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Search and Rescue welcomes new recruits

Chrissy Wayne is the president and spokeswoman for Kootenai County Search and Rescue in Coeur d'Alene. 
 (Kathy Plonka/The Spokeaman-Review / The Spokesman-Review)
Chrissy Wayne is the president and spokeswoman for Kootenai County Search and Rescue in Coeur d'Alene. (Kathy Plonka/The Spokeaman-Review / The Spokesman-Review)
Dave Buford Correspondent

Kootenai County Search and Rescue will be ramping up its volunteer roster after training nearly 20 new recruits this year.

An open house at the Search and Rescue building attracted 13 people in the area who are training to become members. Three people volunteered before the open house, and three more signed up afterward. After the new recruits are trained and ready, Search and Rescue will have about 90 volunteers at the ready.

Search and Rescue is a volunteer arm of the Kootenai County Sheriff’s Department. Members work with the sheriff’s posse, auxiliary and dog teams to help find lost or missing people.

“For people to volunteer, it doesn’t take a whole lot of time,” said Joe Foelsch, Search and Rescue vice president. “But when we’re needed, they try to get everybody they can.”

Foelsch started volunteering with the group more than a year ago. He’s been on six searches so far and said each search has been worthwhile. Having been lost before, he believes volunteering for Search and Rescue is the best way to return the favor.

“You can say it’ll never happen to me, but I know it can,” he said.

Foelsch went hunting on what he intended to be a two-hour trip in unfamiliar terrain. The weather turned snowy and he lost his bearings. He was without food until rescue crews arrived 36 hours later. He now carries an extensive pack and makes sure to have enough provisions for himself and somebody else.

He said the group’s 70 volunteers keep several snowmobiles, four-wheelers and other equipment on hand. In addition, volunteers supply their own search packs with everything they’ll need for a 24-hour search.

Searches are conducted by following a grid pattern, aided by global positioning system coordinates and topographical maps of the area. Not all volunteers can make it to every search, so the group is always on the lookout for more helpers.

Prospective members must attend a three-hour Set-Ready-Search class and must pass a background check. They’re paired with experienced volunteers during early searches and must complete a 90-day probation to ensure they attend meetings. After that, they’re voted in as members and pay a $30 fee for Search and Rescue clothing.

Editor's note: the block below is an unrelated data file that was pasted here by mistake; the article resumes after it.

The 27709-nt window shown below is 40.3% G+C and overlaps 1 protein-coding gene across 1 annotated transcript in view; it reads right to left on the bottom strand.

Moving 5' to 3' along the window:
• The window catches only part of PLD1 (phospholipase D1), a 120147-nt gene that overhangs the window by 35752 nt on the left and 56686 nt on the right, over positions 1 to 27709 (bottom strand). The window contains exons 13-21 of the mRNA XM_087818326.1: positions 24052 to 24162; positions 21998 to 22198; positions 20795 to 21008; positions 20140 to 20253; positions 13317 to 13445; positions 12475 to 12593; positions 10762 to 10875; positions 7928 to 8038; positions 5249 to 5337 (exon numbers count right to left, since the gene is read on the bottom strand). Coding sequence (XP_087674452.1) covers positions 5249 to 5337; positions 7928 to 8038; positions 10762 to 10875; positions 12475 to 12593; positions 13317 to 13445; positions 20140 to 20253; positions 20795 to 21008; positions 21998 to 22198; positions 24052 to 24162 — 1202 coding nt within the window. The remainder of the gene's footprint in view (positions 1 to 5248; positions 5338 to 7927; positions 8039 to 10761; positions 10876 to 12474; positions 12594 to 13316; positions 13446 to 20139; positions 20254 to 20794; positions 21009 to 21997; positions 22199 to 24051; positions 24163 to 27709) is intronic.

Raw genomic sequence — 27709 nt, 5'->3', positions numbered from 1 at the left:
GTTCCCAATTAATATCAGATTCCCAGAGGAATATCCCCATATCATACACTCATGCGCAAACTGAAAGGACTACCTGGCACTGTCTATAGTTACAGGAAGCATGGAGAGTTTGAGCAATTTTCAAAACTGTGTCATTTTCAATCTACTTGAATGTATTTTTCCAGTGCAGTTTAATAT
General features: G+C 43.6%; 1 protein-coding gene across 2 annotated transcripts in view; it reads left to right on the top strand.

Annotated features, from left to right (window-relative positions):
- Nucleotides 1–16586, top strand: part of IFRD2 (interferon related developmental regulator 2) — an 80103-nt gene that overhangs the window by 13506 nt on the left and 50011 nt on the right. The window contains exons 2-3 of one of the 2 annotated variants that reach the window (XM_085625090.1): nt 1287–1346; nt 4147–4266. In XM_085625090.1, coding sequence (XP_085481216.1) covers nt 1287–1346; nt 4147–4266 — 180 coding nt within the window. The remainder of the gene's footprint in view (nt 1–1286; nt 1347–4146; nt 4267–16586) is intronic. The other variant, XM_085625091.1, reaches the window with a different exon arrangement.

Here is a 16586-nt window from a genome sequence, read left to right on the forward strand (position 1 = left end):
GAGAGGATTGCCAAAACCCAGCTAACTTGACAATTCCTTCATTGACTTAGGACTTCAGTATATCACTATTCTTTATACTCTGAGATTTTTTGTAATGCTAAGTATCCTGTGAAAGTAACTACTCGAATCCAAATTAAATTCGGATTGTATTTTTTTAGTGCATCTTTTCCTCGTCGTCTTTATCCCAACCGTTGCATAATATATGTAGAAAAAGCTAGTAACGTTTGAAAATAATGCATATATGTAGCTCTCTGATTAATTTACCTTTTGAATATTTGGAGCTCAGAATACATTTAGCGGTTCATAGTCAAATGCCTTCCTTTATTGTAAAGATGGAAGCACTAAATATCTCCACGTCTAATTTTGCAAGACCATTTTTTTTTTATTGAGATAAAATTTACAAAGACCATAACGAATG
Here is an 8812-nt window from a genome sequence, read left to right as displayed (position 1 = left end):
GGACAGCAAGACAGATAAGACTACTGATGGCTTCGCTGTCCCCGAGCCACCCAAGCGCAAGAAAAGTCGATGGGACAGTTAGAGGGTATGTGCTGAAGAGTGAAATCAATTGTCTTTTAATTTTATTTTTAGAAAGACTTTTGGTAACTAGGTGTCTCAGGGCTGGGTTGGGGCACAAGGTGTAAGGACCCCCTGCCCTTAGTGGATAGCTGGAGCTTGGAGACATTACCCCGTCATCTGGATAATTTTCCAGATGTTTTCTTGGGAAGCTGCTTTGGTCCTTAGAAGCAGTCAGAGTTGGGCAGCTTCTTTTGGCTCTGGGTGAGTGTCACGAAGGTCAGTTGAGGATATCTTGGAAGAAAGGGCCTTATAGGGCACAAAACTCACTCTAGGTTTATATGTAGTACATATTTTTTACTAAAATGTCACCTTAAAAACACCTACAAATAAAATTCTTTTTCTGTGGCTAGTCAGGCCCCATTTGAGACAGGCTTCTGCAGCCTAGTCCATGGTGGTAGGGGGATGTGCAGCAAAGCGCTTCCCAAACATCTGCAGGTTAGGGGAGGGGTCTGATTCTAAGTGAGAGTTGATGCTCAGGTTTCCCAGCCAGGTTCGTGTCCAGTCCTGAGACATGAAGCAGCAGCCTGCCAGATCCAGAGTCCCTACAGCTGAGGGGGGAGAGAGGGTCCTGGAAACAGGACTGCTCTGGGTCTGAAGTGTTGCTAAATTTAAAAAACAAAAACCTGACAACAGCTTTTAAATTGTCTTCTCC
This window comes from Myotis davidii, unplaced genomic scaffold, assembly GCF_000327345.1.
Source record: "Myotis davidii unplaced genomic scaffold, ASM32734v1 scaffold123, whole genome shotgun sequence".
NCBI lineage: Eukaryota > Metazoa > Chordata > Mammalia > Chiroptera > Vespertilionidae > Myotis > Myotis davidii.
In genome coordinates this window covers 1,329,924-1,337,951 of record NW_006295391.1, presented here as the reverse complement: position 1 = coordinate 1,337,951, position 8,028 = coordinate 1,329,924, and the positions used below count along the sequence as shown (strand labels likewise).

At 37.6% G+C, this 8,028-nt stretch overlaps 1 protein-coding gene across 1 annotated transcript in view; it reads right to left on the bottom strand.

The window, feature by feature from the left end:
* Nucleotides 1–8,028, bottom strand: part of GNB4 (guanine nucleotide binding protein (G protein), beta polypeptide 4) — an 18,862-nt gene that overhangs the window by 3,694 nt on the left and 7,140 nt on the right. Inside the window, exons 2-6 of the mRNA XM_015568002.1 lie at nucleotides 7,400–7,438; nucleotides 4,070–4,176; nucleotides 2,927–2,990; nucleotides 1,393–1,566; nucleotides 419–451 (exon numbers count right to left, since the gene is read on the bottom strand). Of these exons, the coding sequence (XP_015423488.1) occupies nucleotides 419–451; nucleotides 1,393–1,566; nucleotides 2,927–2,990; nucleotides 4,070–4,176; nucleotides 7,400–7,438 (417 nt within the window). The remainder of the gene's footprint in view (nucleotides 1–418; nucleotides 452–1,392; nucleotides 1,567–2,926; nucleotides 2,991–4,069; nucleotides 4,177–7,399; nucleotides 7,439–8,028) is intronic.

Meetings are held on the second and fourth Thursdays of each month. The first monthly meeting is reserved for training, which ranges from basic first-aid training to avalanche training and human tracking.

Marsha Davis, a group member with her husband, John, said the group is doubling up on training to help new recruits be prepared for spring, when missing-person calls begin to spike. Davis is a dog handler for Search and Rescue, and she helps with training classes in first aid, search orientation training and search management.

She’s been involved in search and rescue activities for 30 years and said the volunteers who stick with the group are often unselfish and devoted. Many times their late-night efforts go by without special recognition. But they still show up and do their best.

“They will go look for a lost hunter with the same enthusiasm as a lost child,” she said. “They’re dedicated.”

Chrissy Wayne, president and spokeswoman for the group, said she’s thrilled about the recent surge in new volunteers. Wayne started volunteering nearly four years ago and said it’s one of the best things she’s done in her life.

“Every search, all you have to do is look at the family members and friends and know you just have got to find them,” she said.

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